Greek lawmakers finally voted through the country's third international bailout Friday after a bitter all-night debate, hours before European finance ministers were due to meet to approve the deal with Germany digging in its heels.
As Eurogroup ministers gathered in Brussels to rubberstamp the 85-billion-euro ($95-billion) rescue plan, Greek Prime Minister Alexis Tsipras warned than any German bid to palm off his debt-ridden country with a bridging loan rather than a new deal would be "a return to a crisis without end".
Tsipras appealed to other EU countries to reject the alternative solution that Germany was suggesting, which he claimed would only prolong the agony.
"It is what certain people have been looking for systematically, and we have a responsibility to avert that, not to facilitate it," the embattled premier told the parliament after a day and night of heated debate on drastic austerity measures that have deeply divided his radical Syriza party.
Athens needs to unlock bailout funds before a 3.4-billion-euro repayment to the European Central Bank falls due on August 20.
A majority of 222 lawmakers approved the 400-page draft deal with 64 voting against, including 40 from Tsipras' own leftist party ranks.
Outspoken former finance minister Yanis Varoufakis and other senior Syriza cadres refused to support the three-year deal, which the premier has previously warned would force him to call early elections.
Tsipras said that failure to ratify the deal would enable Germany to push forward its proposal for a bridging loan.
But Berlin, Europe's paymaster, insists it needs further clarifications from Greece before giving the deal the nod.
Facing down critics in his own party, Tsipras told MPs: "I prefer compromise to the heroic dance of Zalongo" -- a reference to a notorious 19th-century mass suicide in northern Greece when a group of women and children jumped to their deaths rather than submit to the cruel Ottoman governor Ali Pasha.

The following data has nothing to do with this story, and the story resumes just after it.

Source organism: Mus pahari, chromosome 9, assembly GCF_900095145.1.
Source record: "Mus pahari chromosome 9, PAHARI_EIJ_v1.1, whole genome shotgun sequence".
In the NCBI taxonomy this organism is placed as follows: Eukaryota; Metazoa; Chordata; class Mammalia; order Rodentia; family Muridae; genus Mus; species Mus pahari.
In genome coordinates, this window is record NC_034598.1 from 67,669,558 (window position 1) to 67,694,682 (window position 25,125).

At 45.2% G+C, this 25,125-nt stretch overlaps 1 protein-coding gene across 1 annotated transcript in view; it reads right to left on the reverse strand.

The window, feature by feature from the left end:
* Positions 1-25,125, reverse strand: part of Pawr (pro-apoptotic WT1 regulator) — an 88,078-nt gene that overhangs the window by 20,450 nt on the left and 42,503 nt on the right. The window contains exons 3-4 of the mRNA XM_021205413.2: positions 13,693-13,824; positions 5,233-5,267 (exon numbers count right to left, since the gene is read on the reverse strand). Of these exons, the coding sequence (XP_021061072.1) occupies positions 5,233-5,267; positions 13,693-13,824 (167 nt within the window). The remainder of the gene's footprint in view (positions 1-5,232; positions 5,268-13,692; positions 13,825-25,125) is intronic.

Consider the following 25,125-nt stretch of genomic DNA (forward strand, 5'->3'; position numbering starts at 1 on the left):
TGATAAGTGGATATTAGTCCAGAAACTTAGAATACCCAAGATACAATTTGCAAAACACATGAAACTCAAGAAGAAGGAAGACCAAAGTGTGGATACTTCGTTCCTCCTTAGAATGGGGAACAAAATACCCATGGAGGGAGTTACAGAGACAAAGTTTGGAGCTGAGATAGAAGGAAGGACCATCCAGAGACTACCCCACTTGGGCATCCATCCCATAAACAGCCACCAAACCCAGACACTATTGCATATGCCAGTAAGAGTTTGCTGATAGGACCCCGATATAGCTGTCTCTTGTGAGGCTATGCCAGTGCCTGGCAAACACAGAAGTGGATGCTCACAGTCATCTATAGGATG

His government "had taken on the responsibility to continue the fight rather than commit suicide and then go running to other international forums saying it wasn't fair that we had to kill ourselves," he added.
Tsipras had argued there was no choice but to agree to he swingeing cuts and sell-offs demanded by its international creditors "to assure the country's ability to survive and keep on fighting."
The vote was originally set for late Thursday, but was held up by procedural wrangling from hardline parliament chief Zoe Constantopoulou, who termed the bailout unconstitutional.
"Every corner and beauty of Greece is being sold... the government is giving the keys to the troika along with sovereignty and national assets," she said, referring to the country's creditors -- the EU, the European Central Bank and the International Monetary Fund.
The highly-charged clashes on the deal began in parliamentary committees on Thursday, with debate raging on for nine hours through the night in the full chamber.
Now the drama moves to Brussels where eurozone finance ministers are expected to issue their verdict on the draft deal reached by Athens and officials from the creditors after weeks of negotiations.
German's deputy finance minister Jens Spahn sounded a note of caution about the prospects of a final deal there, saying Berlin and Paris still had questions on Greece's plans to privatise parts of its economy.
The Greek government had "come a long way", showing a "high degree of willingness to reform", Spahn conceded.
However, "we need more details in some areas. That is what we need to talk about -- by the way we have a joint proposal from France and Germany," he added, without giving details.
German Bundestag president Norbert Lammert has said that in the event of a thumbs-up from Greek lawmakers and the Eurogroup of finance ministers, the German parliament will convene an extraordinary session on August 18 or 19 to vote on the bailout.
Better-than-expected growth figures gave Tsipras, whose reform plans have sparked a rebellion by Syriza hardliners, a boost going into the vote and eurozone meeting.
Thursday's official estimates showed the economy expanding 0.8 percent in the second quarter of 2015 -- despite the cash-strapped government imposing capital controls to prevent a bank run.
But European Union forecasts Wednesday showed the Greek economy -- which only emerged from six years of brutal recession in 2014 -- shrinking 2.3 percent in 2015 and 1.3 percent in 2016.
Finland on Thursday was the first eurozone peer to give its approval, albeit with numerous conditions.
"There are 47 preconditions outlined by the 'troika' to the approval of the first payment," Finnish Finance Minister Alexander Stubb said, referring to Greece's three creditors.
In case of agreement, the first tranche would range between 26 and 43 billion euros, Stubb said.
Several other European parliaments need to approve the preliminary agreement of the bailout, and the IMF said Thursday it wants Greece's European partners to decide on the package of debt relief before determining if it will take part in Athens's next bailout.